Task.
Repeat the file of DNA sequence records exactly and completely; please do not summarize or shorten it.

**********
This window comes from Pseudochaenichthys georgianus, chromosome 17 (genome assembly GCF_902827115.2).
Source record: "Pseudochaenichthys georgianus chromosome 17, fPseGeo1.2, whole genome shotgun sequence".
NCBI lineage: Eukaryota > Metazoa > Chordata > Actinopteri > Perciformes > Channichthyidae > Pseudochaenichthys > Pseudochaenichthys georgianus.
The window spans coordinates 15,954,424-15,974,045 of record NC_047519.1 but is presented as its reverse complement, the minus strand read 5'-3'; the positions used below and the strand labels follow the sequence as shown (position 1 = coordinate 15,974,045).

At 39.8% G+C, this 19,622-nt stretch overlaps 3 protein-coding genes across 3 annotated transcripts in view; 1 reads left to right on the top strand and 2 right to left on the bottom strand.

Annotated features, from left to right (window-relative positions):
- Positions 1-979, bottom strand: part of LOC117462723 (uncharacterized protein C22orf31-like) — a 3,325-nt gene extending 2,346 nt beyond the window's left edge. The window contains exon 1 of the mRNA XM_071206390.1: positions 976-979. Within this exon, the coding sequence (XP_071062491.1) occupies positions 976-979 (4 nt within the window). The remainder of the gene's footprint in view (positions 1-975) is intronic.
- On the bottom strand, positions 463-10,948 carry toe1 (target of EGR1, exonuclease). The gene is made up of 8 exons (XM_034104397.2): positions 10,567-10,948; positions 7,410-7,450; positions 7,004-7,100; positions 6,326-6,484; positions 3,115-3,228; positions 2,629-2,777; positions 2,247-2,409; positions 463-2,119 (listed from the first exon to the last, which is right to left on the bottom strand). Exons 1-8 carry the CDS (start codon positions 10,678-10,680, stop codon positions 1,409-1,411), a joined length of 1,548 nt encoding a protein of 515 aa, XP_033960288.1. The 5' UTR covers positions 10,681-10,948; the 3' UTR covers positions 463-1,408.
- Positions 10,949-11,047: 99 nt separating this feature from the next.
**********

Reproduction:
This window comes from Pseudochaenichthys georgianus, chromosome 17 (genome assembly GCF_902827115.2).
Source record: "Pseudochaenichthys georgianus chromosome 17, fPseGeo1.2, whole genome shotgun sequence".
NCBI lineage: Eukaryota > Metazoa > Chordata > Actinopteri > Perciformes > Channichthyidae > Pseudochaenichthys > Pseudochaenichthys georgianus.
The window spans coordinates 15,954,424-15,974,045 of record NC_047519.1 but is presented as its reverse complement, the minus strand read 5'-3'; the positions used below and the strand labels follow the sequence as shown (position 1 = coordinate 15,974,045).

At 39.8% G+C, this 19,622-nt stretch overlaps 3 protein-coding genes across 3 annotated transcripts in view; 1 reads left to right on the top strand and 2 right to left on the bottom strand.

Annotated features, from left to right (window-relative positions):
- Positions 1-979, bottom strand: part of LOC117462723 (uncharacterized protein C22orf31-like) — a 3,325-nt gene extending 2,346 nt beyond the window's left edge. The window contains exon 1 of the mRNA XM_071206390.1: positions 976-979. Within this exon, the coding sequence (XP_071062491.1) occupies positions 976-979 (4 nt within the window). The remainder of the gene's footprint in view (positions 1-975) is intronic.
- On the bottom strand, positions 463-10,948 carry toe1 (target of EGR1, exonuclease). The gene is made up of 8 exons (XM_034104397.2): positions 10,567-10,948; positions 7,410-7,450; positions 7,004-7,100; positions 6,326-6,484; positions 3,115-3,228; positions 2,629-2,777; positions 2,247-2,409; positions 463-2,119 (listed from the first exon to the last, which is right to left on the bottom strand). Exons 1-8 carry the CDS (start codon positions 10,678-10,680, stop codon positions 1,409-1,411), a joined length of 1,548 nt encoding a protein of 515 aa, XP_033960288.1. The 5' UTR covers positions 10,681-10,948; the 3' UTR covers positions 463-1,408.
- Positions 10,949-11,047: 99 nt separating this feature from the next.